a(n) is the number of Motzkin paths of length n-1 in which the (1,0)-steps come in 2 colors. Example: a(4)=14 because, denoting U=(1,1), H=(1,0), and D=(1,-1), we have 8 paths of shape HHH, 2 paths of shape UHD, 2 paths of shape UDH, and 2 paths of shape HUD. - José Luis Ramírez Ramírez, Jan 16 2013
If p is an odd prime, then (-1)^((p-1)/2)*a((p-1)/2) mod p = 2. - Gary Detlefs, Feb 20 2013
Conjecture: For any positive integer n, the polynomial Sum_{k=0..n} a(k)*x^k is irreducible over the field of rational numbers. - Zhi-Wei Sun, Mar 23 2013
a(n) is the size of the Jones monoid on 2n points (cf. A225798). - James Mitchell, Jul 28 2013
For 0 < p < 1, define f(p) = Sum_{n>=0} a(n)*(p*(1-p))^n, then f(p) = min{1/p, 1/(1-p)}, so f(p) reaches its maximum value 2 at p = 0.5, and p*f(p) is constant 1 for 0.5 <= p < 1. - Bob Selcoe, Nov 16 2013 [Corrected by Jianing Song, May 21 2021]
No a(n) has the form x^m with m > 1 and x > 1. - Zhi-Wei Sun, Dec 02 2013
From Alexander Adamchuk, Dec 27 2013: (Start)
Prime p divides a((p+1)/2) for p > 3. See A120303(n) = Largest prime factor of Catalan number.
Reciprocal Catalan Constant C = 1 + 4*sqrt(3)*Pi/27 = 1.80613.. = A121839.
Log(Phi) = (125*C - 55) / (24*sqrt(5)), where C = Sum_{k>=1} (-1)^(k+1)*1/a(k). See A002390 = Decimal expansion of natural logarithm of golden ratio.
3-d analog of the Catalan numbers: (3n)!/(n!(n+1)!(n+2)!) = A161581(n) = A006480(n) / ((n+1)^2*(n+2)), where A006480(n) = (3n)!/(n!)^3 De Bruijn's S(3,n). (End)
For a relation to the inviscid Burgers's, or Hopf, equation, see A001764. - Tom Copeland, Feb 15 2014
From Fung Lam, May 01 2014: (Start)
One class of generalized Catalan numbers can be defined by g.f. A(x) = (1-sqrt(1-q*4*x*(1-(q-1)*x)))/(2*q*x) with nonzero parameter q. Recurrence: (n+3)*a(n+2) -2*q*(2*n+3)*a(n+1) +4*q*(q-1)*n*a(n) = 0 with a(0)=1, a(1)=1.
Asymptotic approximation for q >= 1: a(n) ~ (2*q+2*sqrt(q))^n*sqrt(2*q*(1+sqrt(q))) /sqrt(4*q^2*Pi*n^3).
For q <= -1, the g.f. defines signed sequences with asymptotic approximation: a(n) ~ Re(sqrt(2*q*(1+sqrt(q)))*(2*q+2*sqrt(q))^n) / sqrt(q^2*Pi*n^3), where Re denotes the real part. Due to Stokes' phenomena, accuracy of the asymptotic approximation deteriorates at/near certain values of n.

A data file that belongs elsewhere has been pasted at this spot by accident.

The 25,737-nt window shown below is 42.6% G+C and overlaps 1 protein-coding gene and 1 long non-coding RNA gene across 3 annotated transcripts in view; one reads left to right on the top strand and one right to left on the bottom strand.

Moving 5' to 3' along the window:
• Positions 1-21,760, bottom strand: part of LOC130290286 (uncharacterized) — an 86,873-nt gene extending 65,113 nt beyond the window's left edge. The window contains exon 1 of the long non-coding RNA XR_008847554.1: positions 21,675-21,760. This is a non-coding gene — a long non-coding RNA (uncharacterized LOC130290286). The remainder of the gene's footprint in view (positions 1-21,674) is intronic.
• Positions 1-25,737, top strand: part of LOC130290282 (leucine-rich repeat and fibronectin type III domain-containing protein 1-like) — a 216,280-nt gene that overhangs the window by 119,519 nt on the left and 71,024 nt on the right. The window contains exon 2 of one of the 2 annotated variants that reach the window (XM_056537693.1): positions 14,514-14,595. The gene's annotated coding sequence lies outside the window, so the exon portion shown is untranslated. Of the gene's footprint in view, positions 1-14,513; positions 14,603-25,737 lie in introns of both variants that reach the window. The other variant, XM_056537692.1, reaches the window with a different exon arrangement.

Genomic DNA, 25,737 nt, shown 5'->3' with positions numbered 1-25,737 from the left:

Special cases are A000108 (q=1), A068764 to A068772 (q=2 to 10), A240880 (q=-3).
Number of sequences [s(0), s(1), ..., s(n)] with s(n)=0, Sum_{j=0..n} s(j) = n, and Sum_{j=0..k} s(j)-1 >= 0 for k < n-1 (and necessarily Sum_{j=0..n-1} s(j)-1 = 0). These are the branching sequences of the (ordered) trees with n non-root nodes, see example. - Joerg Arndt, Jun 30 2014
Number of stack-sortable permutations of [n], these are the 231-avoiding permutations; see the Bousquet-Mélou reference. - Joerg Arndt, Jul 01 2014
a(n) is the number of increasing strict binary trees with 2n-1 nodes that avoid 132. For more information about increasing strict binary trees with an associated permutation, see A245894. - Manda Riehl, Aug 07 2014
In a one-dimensional medium with elastic scattering (zig-zag walk), first recurrence after 2n+1 scattering events has the probability C(n)/2^(2n+1). - Joachim Wuttke, Sep 11 2014
The o.g.f. C(x) = (1 - sqrt(1-4x))/2, for the Catalan numbers, with comp. inverse Cinv(x) = x*(1-x) and the functions P(x) = x / (1 + t*x) and its inverse Pinv(x,t) = -P(-x,t) = x / (1 - t*x) form a group under composition that generates or interpolates among many classic arrays, such as the Motzkin (Riordan, A005043), Fibonacci (A000045), and Fine (A000957) numbers and polynomials (A030528), and enumerating arrays for Motzkin, Dyck, and Łukasiewicz lattice paths and different types of trees and non-crossing partitions (A091867, connected to sums of the refined Narayana numbers A134264). - Tom Copeland, Nov 04 2014
Conjecture: All the rational numbers Sum_{i=j..k} 1/a(i) with 0 < min{2,k} <= j <= k have pairwise distinct fractional parts. - Zhi-Wei Sun, Sep 24 2015
The Catalan number series A000108(n+3), offset n=0, gives Hankel transform revealing the square pyramidal numbers starting at 5, A000330(n+2), offset n=0 (empirical observation). - Tony Foster III, Sep 05 2016
Hankel transforms of the Catalan numbers with the first 2, 4, and 5 terms omitted give A001477, A006858, and A091962, respectively, without the first 2 terms in all cases. More generally, the Hankel transform of the Catalan numbers with the first k terms omitted is H_k(n) = Product_{j=1..k-1} Product_{i=1..j} (2*n+j+i)/(j+i) [see Cigler (2011), Eq. (1.14) and references therein]; together they form the array A078920/A123352/A368025. - Andrey Zabolotskiy, Oct 13 2016
Presumably this satisfies Benford's law, although the results in Hürlimann (2009) do not make this clear. See S. J. Miller, ed., 2015, p. 5. - N. J. A. Sloane, Feb 09 2017
Coefficients of the generating series associated to the Magmatic and Dendriform operadic algebras. Cf. p. 422 and 435 of the Loday et al. paper. - Tom Copeland, Jul 08 2018
Let M_n be the n X n matrix with M_n(i,j) = binomial(i+j-1,2j-2); then det(M_n) = a(n). - Tony Foster III, Aug 30 2018